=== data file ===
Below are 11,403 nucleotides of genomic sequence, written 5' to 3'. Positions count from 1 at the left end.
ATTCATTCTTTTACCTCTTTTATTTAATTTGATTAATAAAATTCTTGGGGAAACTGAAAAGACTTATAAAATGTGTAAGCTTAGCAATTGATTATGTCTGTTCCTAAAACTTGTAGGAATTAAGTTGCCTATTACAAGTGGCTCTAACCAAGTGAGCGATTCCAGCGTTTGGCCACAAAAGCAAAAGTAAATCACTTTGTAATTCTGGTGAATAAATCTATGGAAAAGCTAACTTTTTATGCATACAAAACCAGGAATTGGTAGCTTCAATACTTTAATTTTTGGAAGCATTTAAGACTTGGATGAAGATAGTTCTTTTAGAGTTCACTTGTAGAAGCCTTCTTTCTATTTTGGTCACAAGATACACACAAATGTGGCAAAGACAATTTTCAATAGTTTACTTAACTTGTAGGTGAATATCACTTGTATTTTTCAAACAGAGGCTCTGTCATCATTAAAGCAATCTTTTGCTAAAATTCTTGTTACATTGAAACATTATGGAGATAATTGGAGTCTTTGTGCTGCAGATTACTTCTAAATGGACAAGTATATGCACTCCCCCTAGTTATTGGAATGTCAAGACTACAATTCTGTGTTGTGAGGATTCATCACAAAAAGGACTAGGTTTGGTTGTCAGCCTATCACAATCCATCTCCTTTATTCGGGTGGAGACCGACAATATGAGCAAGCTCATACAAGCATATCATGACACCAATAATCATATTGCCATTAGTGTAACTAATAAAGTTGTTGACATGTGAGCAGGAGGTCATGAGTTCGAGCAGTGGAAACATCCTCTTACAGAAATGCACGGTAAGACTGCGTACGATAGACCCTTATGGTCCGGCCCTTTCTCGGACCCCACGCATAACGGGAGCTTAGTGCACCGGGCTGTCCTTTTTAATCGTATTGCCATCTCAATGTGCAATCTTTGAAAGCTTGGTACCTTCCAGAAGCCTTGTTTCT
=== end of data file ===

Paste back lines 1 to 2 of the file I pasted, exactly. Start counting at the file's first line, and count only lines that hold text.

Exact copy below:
Below are 11,403 nucleotides of genomic sequence, written 5' to 3'. Positions count from 1 at the left end.
ATTCATTCTTTTACCTCTTTTATTTAATTTGATTAATAAAATTCTTGGGGAAACTGAAAAGACTTATAAAATGTGTAAGCTTAGCAATTGATTATGTCTGTTCCTAAAACTTGTAGGAATTAAGTTGCCTATTACAAGTGGCTCTAACCAAGTGAGCGATTCCAGCGTTTGGCCACAAAAGCAAAAGTAAATCACTTTGTAATTCTGGTGAATAAATCTATGGAAAAGCTAACTTTTTATGCATACAAAACCAGGAATTGGTAGCTTCAATACTTTAATTTTTGGAAGCATTTAAGACTTGGATGAAGATAGTTCTTTTAGAGTTCACTTGTAGAAGCCTTCTTTCTATTTTGGTCACAAGATACACACAAATGTGGCAAAGACAATTTTCAATAGTTTACTTAACTTGTAGGTGAATATCACTTGTATTTTTCAAACAGAGGCTCTGTCATCATTAAAGCAATCTTTTGCTAAAATTCTTGTTACATTGAAACATTATGGAGATAATTGGAGTCTTTGTGCTGCAGATTACTTCTAAATGGACAAGTATATGCACTCCCCCTAGTTATTGGAATGTCAAGACTACAATTCTGTGTTGTGAGGATTCATCACAAAAAGGACTAGGTTTGGTTGTCAGCCTATCACAATCCATCTCCTTTATTCGGGTGGAGACCGACAATATGAGCAAGCTCATACAAGCATATCATGACACCAATAATCATATTGCCATTAGTGTAACTAATAAAGTTGTTGACATGTGAGCAGGAGGTCATGAGTTCGAGCAGTGGAAACATCCTCTTACAGAAATGCACGGTAAGACTGCGTACGATAGACCCTTATGGTCCGGCCCTTTCTCGGACCCCACGCATAACGGGAGCTTAGTGCACCGGGCTGTCCTTTTTAATCGTATTGCCATCTCAATGTGCAATCTTTGAAAGCTTGGTACCTTCCAGAAGCCTTGTTTCT